Alignment algorithm (was: Wrapping up the first two courses)

Brian Goetz brian.goetz at
Tue Apr 23 14:57:24 UTC 2019

>> I think we should reconsider whether a non-blank first line means
>> that we should consider any indentation on the first line too.  This
>> has the likely-beneficial side-effect that having a non-blank
>> character immediately following the """ effectively means "no
>> stripping." 
> I would go the other way and say that any non-blank first line should
> mean no stripping at all. A non-blank first line will always have at
> least an extra three characters of indentation, so won't line up with
> the rest of the string. (Ignoring some questionable (ab)use of 4+ width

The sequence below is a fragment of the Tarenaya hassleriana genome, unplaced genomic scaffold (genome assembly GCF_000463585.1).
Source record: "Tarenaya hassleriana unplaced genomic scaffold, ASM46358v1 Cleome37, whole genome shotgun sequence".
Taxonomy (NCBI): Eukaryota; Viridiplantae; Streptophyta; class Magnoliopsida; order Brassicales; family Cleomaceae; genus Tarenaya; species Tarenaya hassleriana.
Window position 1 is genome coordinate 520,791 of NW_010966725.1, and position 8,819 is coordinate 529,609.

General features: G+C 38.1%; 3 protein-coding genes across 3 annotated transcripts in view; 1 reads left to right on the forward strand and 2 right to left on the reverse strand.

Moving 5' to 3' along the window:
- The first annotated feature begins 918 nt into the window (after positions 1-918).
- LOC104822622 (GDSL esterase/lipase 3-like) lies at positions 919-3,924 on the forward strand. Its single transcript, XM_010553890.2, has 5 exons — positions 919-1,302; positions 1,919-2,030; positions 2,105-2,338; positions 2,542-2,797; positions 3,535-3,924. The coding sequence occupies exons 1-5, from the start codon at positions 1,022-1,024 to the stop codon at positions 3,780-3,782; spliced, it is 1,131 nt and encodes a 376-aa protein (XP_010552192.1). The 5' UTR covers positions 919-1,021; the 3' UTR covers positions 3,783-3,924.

> tabs.)

This is worth considering — but as I’ve said before, this can’t be the only opt-out.  One way to unify these is some sort of auto-stripped escape that does not count as whitespace.  

> Non-empty first lines would still be useful as an opt-out. And I'd
> suggest a convention of using this opt-out by escaping the leading
> newline, thus making the first line effectively non-empty without
> messing up alignment in the source:
> `
> 	String s = """\
> 	              line 1
> 	              line 2
> 	           """;
> `

I would prefer to treat \<newline> as an escape that means “eat the newline”, as it is in other languages, as in the example John posted last week.  But in that interpretation, you get the same effect, because the above is equavlient to 

> 	String s = """line 1
> 	              line 2
> 	           """;

Or maybe that’s what you were suggesting?

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